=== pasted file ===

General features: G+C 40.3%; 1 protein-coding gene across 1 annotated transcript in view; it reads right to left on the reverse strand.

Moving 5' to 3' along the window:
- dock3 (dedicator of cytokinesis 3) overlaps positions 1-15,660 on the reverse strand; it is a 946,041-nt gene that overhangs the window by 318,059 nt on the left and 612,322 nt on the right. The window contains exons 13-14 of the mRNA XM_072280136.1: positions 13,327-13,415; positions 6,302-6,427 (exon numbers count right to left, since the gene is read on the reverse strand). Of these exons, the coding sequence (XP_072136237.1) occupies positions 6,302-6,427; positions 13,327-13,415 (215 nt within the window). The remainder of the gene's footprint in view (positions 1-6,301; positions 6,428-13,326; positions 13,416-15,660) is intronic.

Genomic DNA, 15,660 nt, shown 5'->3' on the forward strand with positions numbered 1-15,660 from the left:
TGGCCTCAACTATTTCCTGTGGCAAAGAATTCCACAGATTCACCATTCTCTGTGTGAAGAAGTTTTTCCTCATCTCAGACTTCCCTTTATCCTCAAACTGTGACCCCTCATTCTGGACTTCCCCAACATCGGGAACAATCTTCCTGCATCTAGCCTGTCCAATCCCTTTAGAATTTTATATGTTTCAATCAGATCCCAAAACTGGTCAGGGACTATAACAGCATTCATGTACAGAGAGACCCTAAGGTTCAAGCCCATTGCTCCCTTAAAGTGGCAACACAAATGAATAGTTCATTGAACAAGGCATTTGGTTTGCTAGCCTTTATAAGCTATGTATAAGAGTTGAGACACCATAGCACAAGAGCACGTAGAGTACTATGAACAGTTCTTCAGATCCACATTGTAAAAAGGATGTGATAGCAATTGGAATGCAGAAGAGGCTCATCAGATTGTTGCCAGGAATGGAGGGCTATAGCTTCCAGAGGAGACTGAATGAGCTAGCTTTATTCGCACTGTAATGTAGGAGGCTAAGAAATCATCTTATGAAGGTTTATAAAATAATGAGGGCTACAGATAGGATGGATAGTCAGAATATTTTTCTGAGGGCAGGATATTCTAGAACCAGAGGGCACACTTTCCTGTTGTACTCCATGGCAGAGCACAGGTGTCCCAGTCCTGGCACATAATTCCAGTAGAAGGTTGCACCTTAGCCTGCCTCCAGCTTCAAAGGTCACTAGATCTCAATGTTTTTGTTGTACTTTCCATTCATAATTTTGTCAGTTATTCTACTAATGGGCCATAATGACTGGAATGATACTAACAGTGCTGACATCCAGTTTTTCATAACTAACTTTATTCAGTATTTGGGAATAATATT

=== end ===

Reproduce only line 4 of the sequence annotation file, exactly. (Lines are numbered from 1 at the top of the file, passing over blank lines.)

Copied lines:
Genomic DNA, 15,660 nt, shown 5'->3' on the forward strand with positions numbered 1-15,660 from the left: